Kids, and adults alike, all over the country are being kept busy and off their electronics with this fun new art project of painting rocks!

The groups are organized by state, county or town, and often originate on Facebook, gathering local members who wish to join in the fun of painting rocks, hiding rocks and hunting for rocks painted by others.

It's a simple act of kindness that's making a big impact in communities across the country. From Vermont to Arizona, rock painting groups are brightening the days of strangers — one colorful rock at a time.

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Megan Murphy is a life coach from Massachusetts who started the Kindness Rocks Project, a movement that many rock group creators credit with inspiring them to organize their own groups. Murphy says she left a career as a retail business owner after fifteen years, in search of a more meaningful way to spend her days.

After spending time completing service projects and exploring her purpose, Murphy began taking long walks on the beaches of Cape Cod, searching for tiny treasures — like sea glass or heart-shaped rocks.

One day, Murphy wrote messages with a permanent marker on a few rocks and left them on the beach. When a friend reached out to her after finding one of the rocks, explaining that the message had improved her day, Murphy knew she had stumbled on the perfect way to help others.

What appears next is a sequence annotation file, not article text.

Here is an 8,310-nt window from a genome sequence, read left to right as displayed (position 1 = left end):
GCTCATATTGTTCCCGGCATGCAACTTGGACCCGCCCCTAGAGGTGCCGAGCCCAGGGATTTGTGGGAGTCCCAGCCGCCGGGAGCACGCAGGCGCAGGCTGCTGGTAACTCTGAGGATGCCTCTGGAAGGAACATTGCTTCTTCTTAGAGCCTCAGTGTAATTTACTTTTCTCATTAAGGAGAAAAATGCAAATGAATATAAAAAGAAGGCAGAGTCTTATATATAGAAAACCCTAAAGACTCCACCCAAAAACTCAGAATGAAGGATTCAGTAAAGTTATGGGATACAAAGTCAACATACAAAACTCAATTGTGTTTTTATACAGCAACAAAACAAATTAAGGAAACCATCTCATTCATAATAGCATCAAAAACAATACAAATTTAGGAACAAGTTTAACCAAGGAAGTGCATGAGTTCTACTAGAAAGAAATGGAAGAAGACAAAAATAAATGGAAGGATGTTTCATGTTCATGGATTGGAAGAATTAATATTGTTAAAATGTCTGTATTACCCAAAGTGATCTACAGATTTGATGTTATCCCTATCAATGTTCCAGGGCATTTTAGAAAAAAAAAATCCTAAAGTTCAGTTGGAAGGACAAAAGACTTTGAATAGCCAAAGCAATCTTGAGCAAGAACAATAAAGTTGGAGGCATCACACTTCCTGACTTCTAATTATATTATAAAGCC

Today, the Kindness Rocks Project has grown into hundreds of smaller subgroups, a majority of which are listed on Murphy's website. And, additional rock groups are indexed on USA Painted Rocks, a Facebook group designed to connect people with rock-painting groups in their area.

"I feel so connected with so many people because people send me messages with their stories every day," said Murphy. "Some of them are sad, most of them are heartwarming, and they are all thanking me for starting the project." But Murphy takes little credit for the spin-off groups of "rockers" that exist around the world. "This isn't about me. The project is about people, it's about after people find a rock and they have that feeling about the rock and realize there's another human being who actually gets them. They realize they are not alone in this world."

Brandy Phillips, an Arizona mom who belongs to the Kingman AZ Rocks group, says she joined her local rock group after finding a painted rock at a local park. Phillips says her town is a small, desert community that has become more connected as a result of their passion for rocks.

"People post pictures of themselves or their kids holding the rocks, and just the smiles on their faces and how excited they are about it are great to see," Phillips told TODAY Parents. "And showing my kids when people find their rocks makes them get excited, too."

It is great to see a community come together and share a common goal of inspiration and created comradery. Look around on Facebook for a group near your neighborhood to get started!

Photo credit to and The Kindness Rock Project. Thank you to for this wonderful story!

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